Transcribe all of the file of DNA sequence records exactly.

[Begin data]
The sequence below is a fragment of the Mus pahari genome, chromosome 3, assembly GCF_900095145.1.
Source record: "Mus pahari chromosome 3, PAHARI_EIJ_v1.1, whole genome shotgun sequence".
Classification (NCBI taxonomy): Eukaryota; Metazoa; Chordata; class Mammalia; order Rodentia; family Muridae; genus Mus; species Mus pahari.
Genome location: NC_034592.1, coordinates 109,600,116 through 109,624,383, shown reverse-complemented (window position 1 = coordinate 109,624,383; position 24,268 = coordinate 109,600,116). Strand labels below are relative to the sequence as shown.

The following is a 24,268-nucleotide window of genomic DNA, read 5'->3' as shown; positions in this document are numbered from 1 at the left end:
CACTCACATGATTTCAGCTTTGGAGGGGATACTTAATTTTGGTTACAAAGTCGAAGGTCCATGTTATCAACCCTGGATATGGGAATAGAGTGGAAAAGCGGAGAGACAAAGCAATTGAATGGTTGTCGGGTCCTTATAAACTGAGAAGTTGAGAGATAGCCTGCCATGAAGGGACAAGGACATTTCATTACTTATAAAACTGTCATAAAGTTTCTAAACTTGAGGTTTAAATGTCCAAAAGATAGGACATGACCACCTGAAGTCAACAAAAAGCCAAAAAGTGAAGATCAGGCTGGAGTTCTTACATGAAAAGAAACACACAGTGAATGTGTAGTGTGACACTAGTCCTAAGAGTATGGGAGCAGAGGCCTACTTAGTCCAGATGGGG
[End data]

The sequence below is a fragment of the Mus pahari genome, chromosome 3, assembly GCF_900095145.1.
Source record: "Mus pahari chromosome 3, PAHARI_EIJ_v1.1, whole genome shotgun sequence".
Classification (NCBI taxonomy): Eukaryota; Metazoa; Chordata; class Mammalia; order Rodentia; family Muridae; genus Mus; species Mus pahari.
Genome location: NC_034592.1, coordinates 109,600,116 through 109,624,383, shown reverse-complemented (window position 1 = coordinate 109,624,383; position 24,268 = coordinate 109,600,116). Strand labels below are relative to the sequence as shown.

The following is a 24,268-nucleotide window of genomic DNA, read 5'->3' as shown; positions in this document are numbered from 1 at the left end:
CACTCACATGATTTCAGCTTTGGAGGGGATACTTAATTTTGGTTACAAAGTCGAAGGTCCATGTTATCAACCCTGGATATGGGAATAGAGTGGAAAAGCGGAGAGACAAAGCAATTGAATGGTTGTCGGGTCCTTATAAACTGAGAAGTTGAGAGATAGCCTGCCATGAAGGGACAAGGACATTTCATTACTTATAAAACTGTCATAAAGTTTCTAAACTTGAGGTTTAAATGTCCAAAAGATAGGACATGACCACCTGAAGTCAACAAAAAGCCAAAAAGTGAAGATCAGGCTGGAGTTCTTACATGAAAAGAAACACACAGTGAATGTGTAGTGTGACACTAGTCCTAAGAGTATGGGAGCAGAGGCCTACTTAGTCCAGATGGGG